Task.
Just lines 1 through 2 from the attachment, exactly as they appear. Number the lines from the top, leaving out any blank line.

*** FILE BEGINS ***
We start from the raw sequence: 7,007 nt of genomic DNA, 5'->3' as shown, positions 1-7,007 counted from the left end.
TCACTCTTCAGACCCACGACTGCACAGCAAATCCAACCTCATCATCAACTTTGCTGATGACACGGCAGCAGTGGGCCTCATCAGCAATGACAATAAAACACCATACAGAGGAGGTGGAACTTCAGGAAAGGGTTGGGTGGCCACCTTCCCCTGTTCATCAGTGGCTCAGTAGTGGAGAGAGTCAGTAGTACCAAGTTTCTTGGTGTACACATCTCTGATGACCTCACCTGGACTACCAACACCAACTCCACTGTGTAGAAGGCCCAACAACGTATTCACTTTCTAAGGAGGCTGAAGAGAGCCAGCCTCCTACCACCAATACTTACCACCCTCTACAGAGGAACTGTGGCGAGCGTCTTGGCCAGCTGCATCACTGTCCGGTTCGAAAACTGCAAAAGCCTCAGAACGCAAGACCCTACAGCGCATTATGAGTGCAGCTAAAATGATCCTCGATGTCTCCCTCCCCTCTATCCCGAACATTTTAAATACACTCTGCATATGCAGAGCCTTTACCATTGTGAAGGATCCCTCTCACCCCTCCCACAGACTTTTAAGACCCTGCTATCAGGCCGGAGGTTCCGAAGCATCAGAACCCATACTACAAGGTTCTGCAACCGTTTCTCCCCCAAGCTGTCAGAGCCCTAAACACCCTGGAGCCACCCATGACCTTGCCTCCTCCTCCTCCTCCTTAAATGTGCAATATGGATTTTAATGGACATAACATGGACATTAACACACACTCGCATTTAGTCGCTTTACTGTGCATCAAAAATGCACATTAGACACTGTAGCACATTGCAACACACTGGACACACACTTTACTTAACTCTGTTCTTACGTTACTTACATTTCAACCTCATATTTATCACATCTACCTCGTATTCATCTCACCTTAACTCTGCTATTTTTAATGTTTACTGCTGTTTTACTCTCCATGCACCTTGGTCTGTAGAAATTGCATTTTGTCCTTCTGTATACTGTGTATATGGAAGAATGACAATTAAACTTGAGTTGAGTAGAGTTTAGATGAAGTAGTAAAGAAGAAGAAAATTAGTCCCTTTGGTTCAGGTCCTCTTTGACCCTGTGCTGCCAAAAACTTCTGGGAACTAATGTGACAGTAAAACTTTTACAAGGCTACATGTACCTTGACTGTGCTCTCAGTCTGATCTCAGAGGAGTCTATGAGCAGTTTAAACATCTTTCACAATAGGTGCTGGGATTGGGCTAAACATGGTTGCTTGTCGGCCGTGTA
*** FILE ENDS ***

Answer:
We start from the raw sequence: 7,007 nt of genomic DNA, 5'->3' as shown, positions 1-7,007 counted from the left end.
TCACTCTTCAGACCCACGACTGCACAGCAAATCCAACCTCATCATCAACTTTGCTGATGACACGGCAGCAGTGGGCCTCATCAGCAATGACAATAAAACACCATACAGAGGAGGTGGAACTTCAGGAAAGGGTTGGGTGGCCACCTTCCCCTGTTCATCAGTGGCTCAGTAGTGGAGAGAGTCAGTAGTACCAAGTTTCTTGGTGTACACATCTCTGATGACCTCACCTGGACTACCAACACCAACTCCACTGTGTAGAAGGCCCAACAACGTATTCACTTTCTAAGGAGGCTGAAGAGAGCCAGCCTCCTACCACCAATACTTACCACCCTCTACAGAGGAACTGTGGCGAGCGTCTTGGCCAGCTGCATCACTGTCCGGTTCGAAAACTGCAAAAGCCTCAGAACGCAAGACCCTACAGCGCATTATGAGTGCAGCTAAAATGATCCTCGATGTCTCCCTCCCCTCTATCCCGAACATTTTAAATACACTCTGCATATGCAGAGCCTTTACCATTGTGAAGGATCCCTCTCACCCCTCCCACAGACTTTTAAGACCCTGCTATCAGGCCGGAGGTTCCGAAGCATCAGAACCCATACTACAAGGTTCTGCAACCGTTTCTCCCCCAAGCTGTCAGAGCCCTAAACACCCTGGAGCCACCCATGACCTTGCCTCCTCCTCCTCCTCCTTAAATGTGCAATATGGATTTTAATGGACATAACATGGACATTAACACACACTCGCATTTAGTCGCTTTACTGTGCATCAAAAATGCACATTAGACACTGTAGCACATTGCAACACACTGGACACACACTTTACTTAACTCTGTTCTTACGTTACTTACATTTCAACCTCATATTTATCACATCTACCTCGTATTCATCTCACCTTAACTCTGCTATTTTTAATGTTTACTGCTGTTTTACTCTCCATGCACCTTGGTCTGTAGAAATTGCATTTTGTCCTTCTGTATACTGTGTATATGGAAGAATGACAATTAAACTTGAGTTGAGTAGAGTTTAGATGAAGTAGTAAAGAAGAAGAAAATTAGTCCCTTTGGTTCAGGTCCTCTTTGACCCTGTGCTGCCAAAAACTTCTGGGAACTAATGTGACAGTAAAACTTTTACAAGGCTACATGTACCTTGACTGTGCTCTCAGTCTGATCTCAGAGGAGTCTATGAGCAGTTTAAACATCTTTCACAATAGGTGCTGGGATTGGGCTAAACATGGTTGCTTGTCGGCCGTGTA